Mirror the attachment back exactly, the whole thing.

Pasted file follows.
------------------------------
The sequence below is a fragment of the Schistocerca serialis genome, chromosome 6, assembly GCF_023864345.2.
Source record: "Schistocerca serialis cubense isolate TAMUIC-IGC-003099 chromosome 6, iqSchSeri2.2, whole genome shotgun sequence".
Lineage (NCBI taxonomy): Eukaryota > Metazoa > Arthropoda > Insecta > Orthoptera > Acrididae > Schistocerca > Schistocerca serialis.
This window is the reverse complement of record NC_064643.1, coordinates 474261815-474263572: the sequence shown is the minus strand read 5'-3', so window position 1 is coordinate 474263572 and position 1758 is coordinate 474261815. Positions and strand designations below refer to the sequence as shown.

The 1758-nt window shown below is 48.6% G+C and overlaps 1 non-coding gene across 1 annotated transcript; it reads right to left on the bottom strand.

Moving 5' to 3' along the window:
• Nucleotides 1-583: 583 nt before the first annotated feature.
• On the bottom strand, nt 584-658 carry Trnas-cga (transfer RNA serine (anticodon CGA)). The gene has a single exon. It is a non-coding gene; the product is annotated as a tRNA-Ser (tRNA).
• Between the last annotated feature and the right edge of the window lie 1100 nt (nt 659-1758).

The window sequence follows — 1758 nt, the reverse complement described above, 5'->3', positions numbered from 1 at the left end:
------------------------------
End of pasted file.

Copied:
The sequence below is a fragment of the Schistocerca serialis genome, chromosome 6, assembly GCF_023864345.2.
Source record: "Schistocerca serialis cubense isolate TAMUIC-IGC-003099 chromosome 6, iqSchSeri2.2, whole genome shotgun sequence".
Lineage (NCBI taxonomy): Eukaryota > Metazoa > Arthropoda > Insecta > Orthoptera > Acrididae > Schistocerca > Schistocerca serialis.
This window is the reverse complement of record NC_064643.1, coordinates 474261815-474263572: the sequence shown is the minus strand read 5'-3', so window position 1 is coordinate 474263572 and position 1758 is coordinate 474261815. Positions and strand designations below refer to the sequence as shown.

The 1758-nt window shown below is 48.6% G+C and overlaps 1 non-coding gene across 1 annotated transcript; it reads right to left on the bottom strand.

Moving 5' to 3' along the window:
• Nucleotides 1-583: 583 nt before the first annotated feature.
• On the bottom strand, nt 584-658 carry Trnas-cga (transfer RNA serine (anticodon CGA)). The gene has a single exon. It is a non-coding gene; the product is annotated as a tRNA-Ser (tRNA).
• Between the last annotated feature and the right edge of the window lie 1100 nt (nt 659-1758).

The window sequence follows — 1758 nt, the reverse complement described above, 5'->3', positions numbered from 1 at the left end: